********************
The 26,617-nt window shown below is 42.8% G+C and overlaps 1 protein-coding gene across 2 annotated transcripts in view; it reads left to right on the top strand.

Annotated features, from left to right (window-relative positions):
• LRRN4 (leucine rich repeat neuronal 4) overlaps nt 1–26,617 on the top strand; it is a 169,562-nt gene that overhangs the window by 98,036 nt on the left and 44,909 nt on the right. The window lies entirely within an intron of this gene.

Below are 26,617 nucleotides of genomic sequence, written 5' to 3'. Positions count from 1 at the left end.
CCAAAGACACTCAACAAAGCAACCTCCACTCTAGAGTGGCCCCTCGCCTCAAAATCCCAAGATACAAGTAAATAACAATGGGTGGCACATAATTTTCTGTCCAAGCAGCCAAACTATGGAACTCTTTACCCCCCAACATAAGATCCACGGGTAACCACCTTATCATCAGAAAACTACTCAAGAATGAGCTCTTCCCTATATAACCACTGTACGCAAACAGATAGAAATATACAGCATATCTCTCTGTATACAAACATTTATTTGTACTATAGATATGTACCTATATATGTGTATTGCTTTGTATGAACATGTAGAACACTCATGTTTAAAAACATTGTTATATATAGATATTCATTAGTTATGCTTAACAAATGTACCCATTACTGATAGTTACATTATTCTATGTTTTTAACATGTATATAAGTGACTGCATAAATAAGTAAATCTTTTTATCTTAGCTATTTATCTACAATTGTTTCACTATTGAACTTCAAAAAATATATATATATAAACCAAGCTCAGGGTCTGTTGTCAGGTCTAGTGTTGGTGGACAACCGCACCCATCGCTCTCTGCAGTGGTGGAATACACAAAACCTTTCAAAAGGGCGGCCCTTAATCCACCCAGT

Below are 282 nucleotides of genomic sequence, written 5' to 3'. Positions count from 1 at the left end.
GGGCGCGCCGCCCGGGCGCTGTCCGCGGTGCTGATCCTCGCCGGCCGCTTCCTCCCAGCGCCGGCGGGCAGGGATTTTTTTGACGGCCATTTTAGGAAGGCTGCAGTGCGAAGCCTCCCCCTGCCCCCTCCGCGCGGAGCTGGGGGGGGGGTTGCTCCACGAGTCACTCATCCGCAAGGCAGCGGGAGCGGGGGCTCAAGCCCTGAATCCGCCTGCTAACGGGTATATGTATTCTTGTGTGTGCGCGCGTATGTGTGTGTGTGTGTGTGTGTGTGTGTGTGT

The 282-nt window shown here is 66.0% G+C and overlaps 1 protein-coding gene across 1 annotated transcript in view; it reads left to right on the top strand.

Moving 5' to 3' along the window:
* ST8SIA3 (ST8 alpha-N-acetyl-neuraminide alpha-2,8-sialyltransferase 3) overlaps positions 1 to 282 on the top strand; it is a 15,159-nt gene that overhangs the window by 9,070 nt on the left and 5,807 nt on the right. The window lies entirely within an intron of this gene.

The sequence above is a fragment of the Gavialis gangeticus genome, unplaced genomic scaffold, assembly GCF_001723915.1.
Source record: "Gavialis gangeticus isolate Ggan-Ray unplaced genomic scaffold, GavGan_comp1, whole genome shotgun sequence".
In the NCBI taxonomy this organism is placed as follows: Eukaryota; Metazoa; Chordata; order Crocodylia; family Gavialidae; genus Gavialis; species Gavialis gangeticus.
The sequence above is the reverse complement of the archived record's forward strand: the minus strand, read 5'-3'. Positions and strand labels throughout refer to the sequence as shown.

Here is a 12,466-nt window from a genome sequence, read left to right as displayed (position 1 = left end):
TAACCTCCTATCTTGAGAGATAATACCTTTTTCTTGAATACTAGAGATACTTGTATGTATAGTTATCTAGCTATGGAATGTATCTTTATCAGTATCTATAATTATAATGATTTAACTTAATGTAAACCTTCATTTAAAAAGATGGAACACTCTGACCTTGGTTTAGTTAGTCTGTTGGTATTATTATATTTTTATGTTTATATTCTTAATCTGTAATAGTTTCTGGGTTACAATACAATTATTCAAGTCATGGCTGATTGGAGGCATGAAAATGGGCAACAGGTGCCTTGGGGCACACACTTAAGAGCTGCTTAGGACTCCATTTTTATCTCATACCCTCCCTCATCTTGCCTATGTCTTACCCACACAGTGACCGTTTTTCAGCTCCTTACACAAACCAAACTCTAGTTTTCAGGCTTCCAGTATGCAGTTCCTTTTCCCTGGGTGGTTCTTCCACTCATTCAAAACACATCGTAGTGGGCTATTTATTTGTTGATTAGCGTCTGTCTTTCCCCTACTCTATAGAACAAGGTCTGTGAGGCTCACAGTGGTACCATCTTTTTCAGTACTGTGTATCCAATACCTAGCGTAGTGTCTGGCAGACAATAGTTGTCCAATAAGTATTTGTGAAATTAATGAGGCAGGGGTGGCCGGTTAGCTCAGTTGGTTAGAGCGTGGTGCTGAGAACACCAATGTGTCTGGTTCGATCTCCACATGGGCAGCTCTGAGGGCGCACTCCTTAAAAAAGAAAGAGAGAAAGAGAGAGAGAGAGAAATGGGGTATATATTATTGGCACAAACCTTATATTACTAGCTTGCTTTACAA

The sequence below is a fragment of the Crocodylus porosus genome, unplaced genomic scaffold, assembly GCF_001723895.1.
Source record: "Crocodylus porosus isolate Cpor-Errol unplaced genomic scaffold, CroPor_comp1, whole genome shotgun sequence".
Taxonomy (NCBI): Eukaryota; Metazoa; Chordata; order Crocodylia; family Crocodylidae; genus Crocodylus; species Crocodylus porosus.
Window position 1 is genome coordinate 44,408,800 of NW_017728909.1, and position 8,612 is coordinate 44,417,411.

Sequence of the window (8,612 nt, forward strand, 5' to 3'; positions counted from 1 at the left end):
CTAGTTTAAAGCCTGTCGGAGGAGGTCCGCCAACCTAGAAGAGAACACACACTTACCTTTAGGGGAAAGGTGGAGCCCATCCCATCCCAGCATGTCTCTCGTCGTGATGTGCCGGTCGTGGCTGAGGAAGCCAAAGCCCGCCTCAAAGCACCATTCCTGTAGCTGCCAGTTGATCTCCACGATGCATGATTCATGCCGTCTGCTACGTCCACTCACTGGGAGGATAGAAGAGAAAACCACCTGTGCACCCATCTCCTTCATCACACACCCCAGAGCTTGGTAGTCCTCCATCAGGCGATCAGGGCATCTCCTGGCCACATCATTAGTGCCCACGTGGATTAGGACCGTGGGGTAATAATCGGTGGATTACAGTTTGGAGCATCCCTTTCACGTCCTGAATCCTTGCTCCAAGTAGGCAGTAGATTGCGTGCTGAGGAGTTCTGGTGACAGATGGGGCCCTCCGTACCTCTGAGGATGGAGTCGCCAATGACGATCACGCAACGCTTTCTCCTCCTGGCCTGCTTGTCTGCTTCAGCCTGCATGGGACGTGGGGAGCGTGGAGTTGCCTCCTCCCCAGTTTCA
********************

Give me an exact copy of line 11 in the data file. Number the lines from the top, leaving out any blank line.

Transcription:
The sequence above is a fragment of the Gavialis gangeticus genome, unplaced genomic scaffold, assembly GCF_001723915.1.